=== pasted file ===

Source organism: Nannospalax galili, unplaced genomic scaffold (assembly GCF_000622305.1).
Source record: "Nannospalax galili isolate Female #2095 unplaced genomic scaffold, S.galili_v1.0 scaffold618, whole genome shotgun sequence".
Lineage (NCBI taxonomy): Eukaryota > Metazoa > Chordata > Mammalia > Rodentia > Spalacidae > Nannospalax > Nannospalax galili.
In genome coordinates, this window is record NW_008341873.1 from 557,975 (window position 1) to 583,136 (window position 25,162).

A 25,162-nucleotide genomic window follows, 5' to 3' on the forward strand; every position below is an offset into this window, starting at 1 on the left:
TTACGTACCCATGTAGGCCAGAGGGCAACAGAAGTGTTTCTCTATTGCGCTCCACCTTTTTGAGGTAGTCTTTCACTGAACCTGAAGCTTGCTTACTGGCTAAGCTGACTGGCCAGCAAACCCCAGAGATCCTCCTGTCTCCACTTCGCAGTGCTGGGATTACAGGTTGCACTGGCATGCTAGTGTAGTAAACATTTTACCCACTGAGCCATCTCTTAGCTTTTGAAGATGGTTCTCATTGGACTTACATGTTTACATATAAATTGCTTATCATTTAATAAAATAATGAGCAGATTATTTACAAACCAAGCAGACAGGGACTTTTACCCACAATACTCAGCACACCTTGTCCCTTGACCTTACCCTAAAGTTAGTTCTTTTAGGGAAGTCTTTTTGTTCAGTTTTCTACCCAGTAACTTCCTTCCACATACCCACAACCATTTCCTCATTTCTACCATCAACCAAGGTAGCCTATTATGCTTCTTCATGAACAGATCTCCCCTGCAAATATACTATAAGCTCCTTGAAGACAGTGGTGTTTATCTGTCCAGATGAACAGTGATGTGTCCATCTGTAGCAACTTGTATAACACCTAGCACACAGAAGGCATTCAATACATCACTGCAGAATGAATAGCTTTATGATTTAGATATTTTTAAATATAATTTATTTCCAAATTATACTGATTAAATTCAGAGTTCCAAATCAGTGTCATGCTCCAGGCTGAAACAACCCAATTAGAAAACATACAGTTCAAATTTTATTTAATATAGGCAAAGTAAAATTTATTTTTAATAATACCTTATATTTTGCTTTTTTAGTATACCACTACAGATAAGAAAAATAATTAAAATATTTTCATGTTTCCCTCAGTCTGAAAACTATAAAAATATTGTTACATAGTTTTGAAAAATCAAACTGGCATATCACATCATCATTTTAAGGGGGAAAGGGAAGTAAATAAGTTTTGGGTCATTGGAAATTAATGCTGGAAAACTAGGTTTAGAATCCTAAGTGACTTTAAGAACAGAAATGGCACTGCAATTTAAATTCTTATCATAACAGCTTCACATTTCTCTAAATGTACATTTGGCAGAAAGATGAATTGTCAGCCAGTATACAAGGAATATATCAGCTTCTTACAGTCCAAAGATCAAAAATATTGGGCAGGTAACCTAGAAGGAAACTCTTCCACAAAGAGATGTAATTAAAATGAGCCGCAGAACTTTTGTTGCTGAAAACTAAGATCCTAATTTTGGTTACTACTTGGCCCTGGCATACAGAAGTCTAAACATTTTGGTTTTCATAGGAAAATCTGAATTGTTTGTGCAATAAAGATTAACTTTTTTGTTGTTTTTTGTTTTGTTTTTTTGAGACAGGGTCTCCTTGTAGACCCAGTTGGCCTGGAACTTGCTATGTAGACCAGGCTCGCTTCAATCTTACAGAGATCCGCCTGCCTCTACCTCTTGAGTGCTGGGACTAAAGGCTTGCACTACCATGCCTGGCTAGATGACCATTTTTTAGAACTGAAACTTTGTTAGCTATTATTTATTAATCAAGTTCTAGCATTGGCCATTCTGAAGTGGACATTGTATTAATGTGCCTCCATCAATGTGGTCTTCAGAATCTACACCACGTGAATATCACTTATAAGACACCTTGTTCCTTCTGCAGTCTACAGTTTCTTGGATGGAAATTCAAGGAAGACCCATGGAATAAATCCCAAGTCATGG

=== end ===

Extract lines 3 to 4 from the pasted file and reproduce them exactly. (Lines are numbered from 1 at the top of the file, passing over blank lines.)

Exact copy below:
Lineage (NCBI taxonomy): Eukaryota > Metazoa > Chordata > Mammalia > Rodentia > Spalacidae > Nannospalax > Nannospalax galili.
In genome coordinates, this window is record NW_008341873.1 from 557,975 (window position 1) to 583,136 (window position 25,162).